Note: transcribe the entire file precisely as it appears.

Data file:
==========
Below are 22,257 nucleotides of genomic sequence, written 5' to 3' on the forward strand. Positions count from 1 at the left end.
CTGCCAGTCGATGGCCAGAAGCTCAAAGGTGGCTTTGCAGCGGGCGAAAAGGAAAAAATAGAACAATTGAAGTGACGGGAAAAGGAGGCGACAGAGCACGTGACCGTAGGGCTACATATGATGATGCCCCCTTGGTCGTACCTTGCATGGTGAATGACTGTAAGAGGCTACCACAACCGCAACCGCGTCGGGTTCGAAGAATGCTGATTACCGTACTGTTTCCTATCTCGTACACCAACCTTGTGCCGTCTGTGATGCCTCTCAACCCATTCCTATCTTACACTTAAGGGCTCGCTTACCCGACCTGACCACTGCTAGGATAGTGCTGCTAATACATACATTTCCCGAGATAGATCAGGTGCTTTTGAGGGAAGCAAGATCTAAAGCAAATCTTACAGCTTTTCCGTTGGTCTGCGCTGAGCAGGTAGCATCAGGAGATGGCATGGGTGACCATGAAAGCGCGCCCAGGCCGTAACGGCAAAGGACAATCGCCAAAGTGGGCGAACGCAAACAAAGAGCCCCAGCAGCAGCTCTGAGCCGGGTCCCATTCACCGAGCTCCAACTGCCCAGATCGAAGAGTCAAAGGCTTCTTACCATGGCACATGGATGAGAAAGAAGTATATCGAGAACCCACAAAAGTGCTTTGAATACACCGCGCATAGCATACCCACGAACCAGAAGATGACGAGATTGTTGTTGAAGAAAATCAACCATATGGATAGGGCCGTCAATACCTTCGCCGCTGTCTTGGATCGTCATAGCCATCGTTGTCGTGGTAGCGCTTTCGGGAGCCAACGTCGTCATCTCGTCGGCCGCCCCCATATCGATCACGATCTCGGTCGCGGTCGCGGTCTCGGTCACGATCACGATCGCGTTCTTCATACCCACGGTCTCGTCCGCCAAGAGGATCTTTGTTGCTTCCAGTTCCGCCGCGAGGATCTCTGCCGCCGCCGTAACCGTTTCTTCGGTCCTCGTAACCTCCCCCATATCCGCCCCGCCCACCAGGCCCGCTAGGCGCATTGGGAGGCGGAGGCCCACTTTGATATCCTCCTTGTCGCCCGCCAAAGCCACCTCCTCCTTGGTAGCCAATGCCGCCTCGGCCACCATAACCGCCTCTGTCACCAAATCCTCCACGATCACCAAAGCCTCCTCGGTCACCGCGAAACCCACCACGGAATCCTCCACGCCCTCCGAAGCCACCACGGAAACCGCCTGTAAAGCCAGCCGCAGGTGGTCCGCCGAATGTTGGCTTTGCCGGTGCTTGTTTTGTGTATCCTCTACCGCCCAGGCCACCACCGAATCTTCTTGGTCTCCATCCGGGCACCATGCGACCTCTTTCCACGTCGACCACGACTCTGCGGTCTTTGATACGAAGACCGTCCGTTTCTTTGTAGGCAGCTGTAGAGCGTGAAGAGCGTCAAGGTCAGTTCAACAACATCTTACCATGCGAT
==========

Below are 22,257 nucleotides of genomic sequence, written 5' to 3' on the forward strand. Positions count from 1 at the left end.
CTGCCAGTCGATGGCCAGAAGCTCAAAGGTGGCTTTGCAGCGGGCGAAAAGGAAAAAATAGAACAATTGAAGTGACGGGAAAAGGAGGCGACAGAGCACGTGACCGTAGGGCTACATATGATGATGCCCCCTTGGTCGTACCTTGCATGGTGAATGACTGTAAGAGGCTACCACAACCGCAACCGCGTCGGGTTCGAAGAATGCTGATTACCGTACTGTTTCCTATCTCGTACACCAACCTTGTGCCGTCTGTGATGCCTCTCAACCCATTCCTATCTTACACTTAAGGGCTCGCTTACCCGACCTGACCACTGCTAGGATAGTGCTGCTAATACATACATTTCCCGAGATAGATCAGGTGCTTTTGAGGGAAGCAAGATCTAAAGCAAATCTTACAGCTTTTCCGTTGGTCTGCGCTGAGCAGGTAGCATCAGGAGATGGCATGGGTGACCATGAAAGCGCGCCCAGGCCGTAACGGCAAAGGACAATCGCCAAAGTGGGCGAACGCAAACAAAGAGCCCCAGCAGCAGCTCTGAGCCGGGTCCCATTCACCGAGCTCCAACTGCCCAGATCGAAGAGTCAAAGGCTTCTTACCATGGCACATGGATGAGAAAGAAGTATATCGAGAACCCACAAAAGTGCTTTGAATACACCGCGCATAGCATACCCACGAACCAGAAGATGACGAGATTGTTGTTGAAGAAAATCAACCATATGGATAGGGCCGTCAATACCTTCGCCGCTGTCTTGGATCGTCATAGCCATCGTTGTCGTGGTAGCGCTTTCGGGAGCCAACGTCGTCATCTCGTCGGCCGCCCCCATATCGATCACGATCTCGGTCGCGGTCGCGGTCTCGGTCACGATCACGATCGCGTTCTTCATACCCACGGTCTCGTCCGCCAAGAGGATCTTTGTTGCTTCCAGTTCCGCCGCGAGGATCTCTGCCGCCGCCGTAACCGTTTCTTCGGTCCTCGTAACCTCCCCCATATCCGCCCCGCCCACCAGGCCCGCTAGGCGCATTGGGAGGCGGAGGCCCACTTTGATATCCTCCTTGTCGCCCGCCAAAGCCACCTCCTCCTTGGTAGCCAATGCCGCCTCGGCCACCATAACCGCCTCTGTCACCAAATCCTCCACGATCACCAAAGCCTCCTCGGTCACCGCGAAACCCACCACGGAATCCTCCACGCCCTCCGAAGCCACCACGGAAACCGCCTGTAAAGCCAGCCGCAGGTGGTCCGCCGAATGTTGGCTTTGCCGGTGCTTGTTTTGTGTATCCTCTACCGCCCAGGCCACCACCGAATCTTCTTGGTCTCCATCCGGGCACCATGCGACCTCTTTCCACGTCGACCACGACTCTGCGGTCTTTGATACGAAGACCGTCCGTTTCTTTGTAGGCAGCTGTAGAGCGTGAAGAGCGTCAAGGTCAGTTCAACAACATCTTACCATGCGAT